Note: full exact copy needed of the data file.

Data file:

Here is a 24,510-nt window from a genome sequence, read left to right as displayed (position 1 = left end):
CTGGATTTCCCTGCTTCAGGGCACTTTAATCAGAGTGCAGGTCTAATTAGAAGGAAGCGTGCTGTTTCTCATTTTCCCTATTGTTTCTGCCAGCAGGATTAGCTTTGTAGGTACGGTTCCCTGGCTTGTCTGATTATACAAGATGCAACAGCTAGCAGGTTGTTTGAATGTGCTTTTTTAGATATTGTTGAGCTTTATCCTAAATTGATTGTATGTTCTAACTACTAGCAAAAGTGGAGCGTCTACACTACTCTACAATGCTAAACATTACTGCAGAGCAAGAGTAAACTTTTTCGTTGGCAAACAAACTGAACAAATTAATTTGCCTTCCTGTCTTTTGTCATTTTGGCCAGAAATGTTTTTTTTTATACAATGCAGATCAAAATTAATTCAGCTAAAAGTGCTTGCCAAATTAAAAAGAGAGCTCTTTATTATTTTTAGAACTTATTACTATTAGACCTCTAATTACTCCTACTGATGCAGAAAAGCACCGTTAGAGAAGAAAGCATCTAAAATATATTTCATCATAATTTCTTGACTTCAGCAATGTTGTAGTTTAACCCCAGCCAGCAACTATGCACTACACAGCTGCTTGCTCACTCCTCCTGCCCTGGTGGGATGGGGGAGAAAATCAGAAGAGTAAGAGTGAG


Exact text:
Here is a 24,510-nt window from a genome sequence, read left to right as displayed (position 1 = left end):
CTGGATTTCCCTGCTTCAGGGCACTTTAATCAGAGTGCAGGTCTAATTAGAAGGAAGCGTGCTGTTTCTCATTTTCCCTATTGTTTCTGCCAGCAGGATTAGCTTTGTAGGTACGGTTCCCTGGCTTGTCTGATTATACAAGATGCAACAGCTAGCAGGTTGTTTGAATGTGCTTTTTTAGATATTGTTGAGCTTTATCCTAAATTGATTGTATGTTCTAACTACTAGCAAAAGTGGAGCGTCTACACTACTCTACAATGCTAAACATTACTGCAGAGCAAGAGTAAACTTTTTCGTTGGCAAACAAACTGAACAAATTAATTTGCCTTCCTGTCTTTTGTCATTTTGGCCAGAAATGTTTTTTTTTATACAATGCAGATCAAAATTAATTCAGCTAAAAGTGCTTGCCAAATTAAAAAGAGAGCTCTTTATTATTTTTAGAACTTATTACTATTAGACCTCTAATTACTCCTACTGATGCAGAAAAGCACCGTTAGAGAAGAAAGCATCTAAAATATATTTCATCATAATTTCTTGACTTCAGCAATGTTGTAGTTTAACCCCAGCCAGCAACTATGCACTACACAGCTGCTTGCTCACTCCTCCTGCCCTGGTGGGATGGGGGAGAAAATCAGAAGAGTAAGAGTGAG